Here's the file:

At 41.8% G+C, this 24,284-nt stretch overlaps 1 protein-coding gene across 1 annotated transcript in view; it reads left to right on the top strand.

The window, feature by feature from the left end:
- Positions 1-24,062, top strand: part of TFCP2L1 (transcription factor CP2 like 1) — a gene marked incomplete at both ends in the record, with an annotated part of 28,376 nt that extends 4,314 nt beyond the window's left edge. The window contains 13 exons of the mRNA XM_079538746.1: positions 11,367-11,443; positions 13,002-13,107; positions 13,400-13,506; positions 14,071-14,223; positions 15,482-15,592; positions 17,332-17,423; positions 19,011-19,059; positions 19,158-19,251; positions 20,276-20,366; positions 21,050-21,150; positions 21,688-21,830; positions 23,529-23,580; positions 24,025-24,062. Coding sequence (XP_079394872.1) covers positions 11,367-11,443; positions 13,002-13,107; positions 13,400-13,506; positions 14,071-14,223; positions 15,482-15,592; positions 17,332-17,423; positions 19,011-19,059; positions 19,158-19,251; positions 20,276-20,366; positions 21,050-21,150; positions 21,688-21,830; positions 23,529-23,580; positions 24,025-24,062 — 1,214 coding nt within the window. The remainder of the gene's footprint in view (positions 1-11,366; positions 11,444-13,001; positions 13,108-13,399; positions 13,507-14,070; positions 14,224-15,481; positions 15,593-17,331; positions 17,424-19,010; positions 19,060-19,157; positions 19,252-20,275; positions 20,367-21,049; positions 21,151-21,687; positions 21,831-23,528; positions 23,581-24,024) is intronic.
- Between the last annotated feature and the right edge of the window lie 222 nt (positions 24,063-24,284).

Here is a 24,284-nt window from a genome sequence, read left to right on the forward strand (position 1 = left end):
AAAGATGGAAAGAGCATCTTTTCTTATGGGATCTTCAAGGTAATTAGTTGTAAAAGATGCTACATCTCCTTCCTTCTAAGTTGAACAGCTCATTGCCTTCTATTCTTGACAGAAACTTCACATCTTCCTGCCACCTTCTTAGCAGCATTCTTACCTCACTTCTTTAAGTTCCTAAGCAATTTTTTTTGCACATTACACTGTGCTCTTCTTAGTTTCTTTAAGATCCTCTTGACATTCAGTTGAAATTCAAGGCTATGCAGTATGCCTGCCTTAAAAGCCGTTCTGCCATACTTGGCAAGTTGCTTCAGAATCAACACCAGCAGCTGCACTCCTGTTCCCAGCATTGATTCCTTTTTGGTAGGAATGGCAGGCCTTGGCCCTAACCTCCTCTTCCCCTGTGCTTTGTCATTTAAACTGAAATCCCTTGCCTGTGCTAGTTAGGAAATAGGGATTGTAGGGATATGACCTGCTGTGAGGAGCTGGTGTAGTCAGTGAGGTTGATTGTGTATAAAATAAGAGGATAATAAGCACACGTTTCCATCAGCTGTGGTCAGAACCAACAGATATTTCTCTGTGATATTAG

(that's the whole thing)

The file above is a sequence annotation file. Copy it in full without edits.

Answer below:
At 41.8% G+C, this 24,284-nt stretch overlaps 1 protein-coding gene across 1 annotated transcript in view; it reads left to right on the top strand.

The window, feature by feature from the left end:
- Positions 1-24,062, top strand: part of TFCP2L1 (transcription factor CP2 like 1) — a gene marked incomplete at both ends in the record, with an annotated part of 28,376 nt that extends 4,314 nt beyond the window's left edge. The window contains 13 exons of the mRNA XM_079538746.1: positions 11,367-11,443; positions 13,002-13,107; positions 13,400-13,506; positions 14,071-14,223; positions 15,482-15,592; positions 17,332-17,423; positions 19,011-19,059; positions 19,158-19,251; positions 20,276-20,366; positions 21,050-21,150; positions 21,688-21,830; positions 23,529-23,580; positions 24,025-24,062. Coding sequence (XP_079394872.1) covers positions 11,367-11,443; positions 13,002-13,107; positions 13,400-13,506; positions 14,071-14,223; positions 15,482-15,592; positions 17,332-17,423; positions 19,011-19,059; positions 19,158-19,251; positions 20,276-20,366; positions 21,050-21,150; positions 21,688-21,830; positions 23,529-23,580; positions 24,025-24,062 — 1,214 coding nt within the window. The remainder of the gene's footprint in view (positions 1-11,366; positions 11,444-13,001; positions 13,108-13,399; positions 13,507-14,070; positions 14,224-15,481; positions 15,593-17,331; positions 17,424-19,010; positions 19,060-19,157; positions 19,252-20,275; positions 20,367-21,049; positions 21,151-21,687; positions 21,831-23,528; positions 23,581-24,024) is intronic.
- Between the last annotated feature and the right edge of the window lie 222 nt (positions 24,063-24,284).

Here is a 24,284-nt window from a genome sequence, read left to right on the forward strand (position 1 = left end):
AAAGATGGAAAGAGCATCTTTTCTTATGGGATCTTCAAGGTAATTAGTTGTAAAAGATGCTACATCTCCTTCCTTCTAAGTTGAACAGCTCATTGCCTTCTATTCTTGACAGAAACTTCACATCTTCCTGCCACCTTCTTAGCAGCATTCTTACCTCACTTCTTTAAGTTCCTAAGCAATTTTTTTTGCACATTACACTGTGCTCTTCTTAGTTTCTTTAAGATCCTCTTGACATTCAGTTGAAATTCAAGGCTATGCAGTATGCCTGCCTTAAAAGCCGTTCTGCCATACTTGGCAAGTTGCTTCAGAATCAACACCAGCAGCTGCACTCCTGTTCCCAGCATTGATTCCTTTTTGGTAGGAATGGCAGGCCTTGGCCCTAACCTCCTCTTCCCCTGTGCTTTGTCATTTAAACTGAAATCCCTTGCCTGTGCTAGTTAGGAAATAGGGATTGTAGGGATATGACCTGCTGTGAGGAGCTGGTGTAGTCAGTGAGGTTGATTGTGTATAAAATAAGAGGATAATAAGCACACGTTTCCATCAGCTGTGGTCAGAACCAACAGATATTTCTCTGTGATATTAG